Even with the extensive impact of the pandemic on China, student enrolment at international schools in the country has increased by 3.4% over the past two years whilst the number of schools has remained relatively static, increasing by just 0.45%. Looking at ISC Research data trends for the last five years in China, student enrolment growth is 33% compared to school growth at 22%.
Despite the strict legislation, 20 schools will open in China this August (2022) to deliver international education, and at least 37 more are planned for forthcoming years. These include Chinese-based campuses for UK independent schools Wellington College, St Paul’s Girls School, and Shrewsbury School, and for the US independent and public charter school brand Basis Global.
Recruiting for schools in China
Existing and new schools in China offering international education are currently faced with a unique recruitment scenario. As a result of the harsh COVID controls, it is proving impossible for most of them to attract and recruit enough expatriate teachers. For the ISC Research Recruitment and CPD in International Schools specialist report published in October 2021, Diane Jacoutot, Managing Director of international school recruitment company Edvectus said “there has been a huge bidding war for [expatriate] teachers already in China.” However, some international schools, regardless of their location, have already realised such a model is not ideal.
There is growing recognition by some within the world’s international schools sector of the need to value and fully understand all cultures in order to avoid unconscious bias within a school’s teaching and learning community. This means that a balanced blend of teachers and school leadership from multiple cultures, experiences, and skills, who work together to learn from each other, is important for any authentic international learning environment.
Some schools in China are already developing a faculty model that reflects this outcome. Mark Bishop, Executive Headmaster at YK Pao School in Shanghai explained the model at his school in the ISC Research Mid-Market Fee International Schools white paper published in May 2021. “Attracting outstanding staff is our main challenge…In our high school, it’s about 60% expat teachers, 40% Chinese, but many of those Chinese teachers are Western university educated. “Other schools and school groups, such as Huili Education, have introduced formal training institutions to upskill all staff equally. It is a crucial and urgent investment towards diversity, equity, inclusion and justice for all within an international school community, but also addresses China’s growing recruitment challenge.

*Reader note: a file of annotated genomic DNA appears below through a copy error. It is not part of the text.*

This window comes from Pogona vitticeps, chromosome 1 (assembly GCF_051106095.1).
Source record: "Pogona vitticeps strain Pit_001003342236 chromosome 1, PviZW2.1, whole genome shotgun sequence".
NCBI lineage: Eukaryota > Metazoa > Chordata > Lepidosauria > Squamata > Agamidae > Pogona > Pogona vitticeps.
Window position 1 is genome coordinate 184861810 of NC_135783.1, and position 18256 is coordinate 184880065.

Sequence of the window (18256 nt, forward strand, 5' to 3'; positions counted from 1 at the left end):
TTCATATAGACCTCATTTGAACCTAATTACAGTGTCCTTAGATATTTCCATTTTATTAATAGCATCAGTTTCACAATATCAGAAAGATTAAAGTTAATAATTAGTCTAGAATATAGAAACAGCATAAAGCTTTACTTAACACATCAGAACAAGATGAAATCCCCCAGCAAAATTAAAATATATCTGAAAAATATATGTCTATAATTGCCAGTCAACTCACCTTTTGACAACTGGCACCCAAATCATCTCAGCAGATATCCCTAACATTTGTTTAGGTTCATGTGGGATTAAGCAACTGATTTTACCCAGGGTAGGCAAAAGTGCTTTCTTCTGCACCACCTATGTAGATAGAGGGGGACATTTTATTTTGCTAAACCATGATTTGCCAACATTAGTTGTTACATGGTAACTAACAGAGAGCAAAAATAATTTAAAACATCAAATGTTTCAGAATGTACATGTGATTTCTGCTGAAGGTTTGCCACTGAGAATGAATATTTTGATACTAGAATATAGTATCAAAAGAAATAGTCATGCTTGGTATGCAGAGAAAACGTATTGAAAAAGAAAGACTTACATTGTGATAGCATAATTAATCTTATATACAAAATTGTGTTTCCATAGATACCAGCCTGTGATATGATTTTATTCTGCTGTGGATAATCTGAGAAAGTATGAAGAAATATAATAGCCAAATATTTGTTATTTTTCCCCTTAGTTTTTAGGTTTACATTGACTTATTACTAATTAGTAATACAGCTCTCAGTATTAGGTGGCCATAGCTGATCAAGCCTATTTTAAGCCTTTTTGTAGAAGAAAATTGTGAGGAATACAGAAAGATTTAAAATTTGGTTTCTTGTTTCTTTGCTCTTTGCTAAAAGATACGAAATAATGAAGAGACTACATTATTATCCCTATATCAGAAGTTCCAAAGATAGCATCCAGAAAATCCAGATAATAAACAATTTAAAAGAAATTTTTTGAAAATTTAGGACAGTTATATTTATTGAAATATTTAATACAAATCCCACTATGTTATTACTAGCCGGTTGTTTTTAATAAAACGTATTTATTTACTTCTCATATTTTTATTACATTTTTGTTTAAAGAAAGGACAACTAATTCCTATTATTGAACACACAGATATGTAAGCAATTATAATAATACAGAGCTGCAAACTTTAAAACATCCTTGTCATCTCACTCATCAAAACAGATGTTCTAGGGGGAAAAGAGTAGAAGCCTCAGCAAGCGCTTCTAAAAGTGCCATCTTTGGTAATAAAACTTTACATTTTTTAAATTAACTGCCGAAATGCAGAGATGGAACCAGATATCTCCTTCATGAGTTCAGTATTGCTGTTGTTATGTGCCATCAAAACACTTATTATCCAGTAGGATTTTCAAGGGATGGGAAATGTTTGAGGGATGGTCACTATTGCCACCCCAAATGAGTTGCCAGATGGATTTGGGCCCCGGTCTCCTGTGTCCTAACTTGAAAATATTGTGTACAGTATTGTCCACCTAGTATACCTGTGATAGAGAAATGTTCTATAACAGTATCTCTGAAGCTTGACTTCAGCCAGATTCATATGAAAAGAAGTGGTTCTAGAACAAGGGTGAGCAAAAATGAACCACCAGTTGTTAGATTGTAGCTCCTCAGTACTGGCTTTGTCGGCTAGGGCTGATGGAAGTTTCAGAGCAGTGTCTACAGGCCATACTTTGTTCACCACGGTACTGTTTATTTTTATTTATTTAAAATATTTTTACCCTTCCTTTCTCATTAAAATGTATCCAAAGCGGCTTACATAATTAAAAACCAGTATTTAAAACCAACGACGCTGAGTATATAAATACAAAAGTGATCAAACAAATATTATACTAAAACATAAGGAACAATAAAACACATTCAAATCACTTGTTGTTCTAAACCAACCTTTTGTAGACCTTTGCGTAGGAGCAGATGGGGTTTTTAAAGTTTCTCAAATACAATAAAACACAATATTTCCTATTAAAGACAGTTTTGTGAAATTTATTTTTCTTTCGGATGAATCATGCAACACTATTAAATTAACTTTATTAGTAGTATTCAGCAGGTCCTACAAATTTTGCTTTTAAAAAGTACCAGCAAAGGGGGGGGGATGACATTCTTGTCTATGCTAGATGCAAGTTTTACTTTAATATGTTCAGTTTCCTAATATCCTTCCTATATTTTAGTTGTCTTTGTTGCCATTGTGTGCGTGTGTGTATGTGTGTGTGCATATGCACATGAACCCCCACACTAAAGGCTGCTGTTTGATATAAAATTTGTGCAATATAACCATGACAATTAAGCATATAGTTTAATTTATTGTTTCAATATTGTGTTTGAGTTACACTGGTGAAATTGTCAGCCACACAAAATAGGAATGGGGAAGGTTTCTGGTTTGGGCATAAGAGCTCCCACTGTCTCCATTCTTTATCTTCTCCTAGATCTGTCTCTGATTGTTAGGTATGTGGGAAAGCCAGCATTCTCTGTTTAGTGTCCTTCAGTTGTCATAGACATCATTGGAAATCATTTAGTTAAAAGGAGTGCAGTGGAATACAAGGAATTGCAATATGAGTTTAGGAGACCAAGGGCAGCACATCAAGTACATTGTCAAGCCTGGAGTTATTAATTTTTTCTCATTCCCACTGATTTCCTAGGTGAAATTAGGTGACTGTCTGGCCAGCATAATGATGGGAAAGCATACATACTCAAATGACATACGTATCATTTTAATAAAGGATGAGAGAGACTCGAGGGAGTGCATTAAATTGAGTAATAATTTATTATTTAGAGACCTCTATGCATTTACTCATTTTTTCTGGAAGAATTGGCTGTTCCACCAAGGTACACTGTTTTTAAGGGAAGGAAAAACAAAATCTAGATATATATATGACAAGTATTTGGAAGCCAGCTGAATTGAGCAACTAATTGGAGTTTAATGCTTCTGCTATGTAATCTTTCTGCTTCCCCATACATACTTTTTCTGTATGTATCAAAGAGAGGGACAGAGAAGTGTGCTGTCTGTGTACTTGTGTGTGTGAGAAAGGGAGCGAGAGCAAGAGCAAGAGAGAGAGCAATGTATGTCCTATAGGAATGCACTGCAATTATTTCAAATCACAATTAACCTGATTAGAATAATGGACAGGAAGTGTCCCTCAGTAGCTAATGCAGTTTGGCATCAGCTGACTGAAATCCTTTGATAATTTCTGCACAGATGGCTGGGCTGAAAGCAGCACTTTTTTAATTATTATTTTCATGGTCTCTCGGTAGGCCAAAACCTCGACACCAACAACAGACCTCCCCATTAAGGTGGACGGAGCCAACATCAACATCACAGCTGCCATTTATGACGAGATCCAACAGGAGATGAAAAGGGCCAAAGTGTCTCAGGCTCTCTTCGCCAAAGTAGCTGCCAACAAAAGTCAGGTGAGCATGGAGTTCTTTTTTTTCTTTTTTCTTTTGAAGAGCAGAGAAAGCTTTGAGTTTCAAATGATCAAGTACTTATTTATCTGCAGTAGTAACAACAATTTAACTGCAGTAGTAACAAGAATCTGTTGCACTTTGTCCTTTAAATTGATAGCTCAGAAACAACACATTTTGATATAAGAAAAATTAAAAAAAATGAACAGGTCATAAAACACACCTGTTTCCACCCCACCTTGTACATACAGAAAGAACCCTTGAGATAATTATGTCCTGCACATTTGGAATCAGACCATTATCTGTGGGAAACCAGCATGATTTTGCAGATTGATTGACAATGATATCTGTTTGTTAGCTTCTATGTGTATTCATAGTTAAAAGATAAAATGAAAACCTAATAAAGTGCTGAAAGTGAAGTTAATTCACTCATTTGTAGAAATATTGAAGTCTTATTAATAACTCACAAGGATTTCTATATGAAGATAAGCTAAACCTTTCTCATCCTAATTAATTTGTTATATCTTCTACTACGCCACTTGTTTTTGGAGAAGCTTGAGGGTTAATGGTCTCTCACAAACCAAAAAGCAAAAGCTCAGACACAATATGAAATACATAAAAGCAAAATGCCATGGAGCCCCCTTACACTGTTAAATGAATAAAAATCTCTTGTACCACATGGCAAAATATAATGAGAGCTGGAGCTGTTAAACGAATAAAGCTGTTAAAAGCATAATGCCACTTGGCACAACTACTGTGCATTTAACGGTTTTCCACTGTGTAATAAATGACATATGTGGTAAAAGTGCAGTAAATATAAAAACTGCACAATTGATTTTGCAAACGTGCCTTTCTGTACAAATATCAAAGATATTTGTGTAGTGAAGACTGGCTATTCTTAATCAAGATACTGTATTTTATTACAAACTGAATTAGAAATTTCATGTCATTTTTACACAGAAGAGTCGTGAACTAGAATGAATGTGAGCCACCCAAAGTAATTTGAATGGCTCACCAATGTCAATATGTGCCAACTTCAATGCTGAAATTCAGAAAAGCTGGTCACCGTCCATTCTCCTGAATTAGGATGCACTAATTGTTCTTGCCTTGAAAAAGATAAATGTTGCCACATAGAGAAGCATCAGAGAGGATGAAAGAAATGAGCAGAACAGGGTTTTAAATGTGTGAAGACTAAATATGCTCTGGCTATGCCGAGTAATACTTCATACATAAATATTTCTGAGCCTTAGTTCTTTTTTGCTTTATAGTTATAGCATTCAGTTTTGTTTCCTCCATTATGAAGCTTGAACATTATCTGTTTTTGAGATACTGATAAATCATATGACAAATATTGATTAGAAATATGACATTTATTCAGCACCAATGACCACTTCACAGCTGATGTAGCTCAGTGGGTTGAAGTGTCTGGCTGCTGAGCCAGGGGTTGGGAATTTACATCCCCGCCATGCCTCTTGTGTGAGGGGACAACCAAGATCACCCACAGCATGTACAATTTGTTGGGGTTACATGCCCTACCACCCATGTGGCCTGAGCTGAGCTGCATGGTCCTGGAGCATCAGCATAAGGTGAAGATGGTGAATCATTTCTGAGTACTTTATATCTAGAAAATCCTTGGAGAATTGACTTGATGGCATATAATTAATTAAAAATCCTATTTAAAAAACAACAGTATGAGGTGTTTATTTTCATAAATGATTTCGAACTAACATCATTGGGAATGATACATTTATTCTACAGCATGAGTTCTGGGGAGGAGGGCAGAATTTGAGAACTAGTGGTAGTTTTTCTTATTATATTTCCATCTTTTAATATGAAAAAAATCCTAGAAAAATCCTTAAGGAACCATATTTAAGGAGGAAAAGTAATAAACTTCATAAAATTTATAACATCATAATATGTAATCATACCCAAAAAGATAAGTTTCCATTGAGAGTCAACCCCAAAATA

Educating current and future parents about the value of such a model is another challenge entirely.
Market data informs recruitment and admissions decisions for China’s schools
Understanding what is driving the teacher recruitment market and what remuneration offerings are attracting teachers to a particular location is informing how international schools are responding in order to remain competitive. Schools find this particularly valuable during times of challenge or high competition.
Recruitment benchmarks and competitor analyses within China’s international schools sector that ISC Research has conducted recently tell us that schools are adapting as a result. The data indicates such changes include increased salaries, new bonus and incentive packages, and additional benefits for staff and their dependents.
Similar reports to inform admissions strategies suggest that the schools in China accessible to local Chinese children continue to experience strong demand. Some of the schools that have maintained government compliance as requirements have been issued are already reporting to our field research team of a positive impact on their admissions.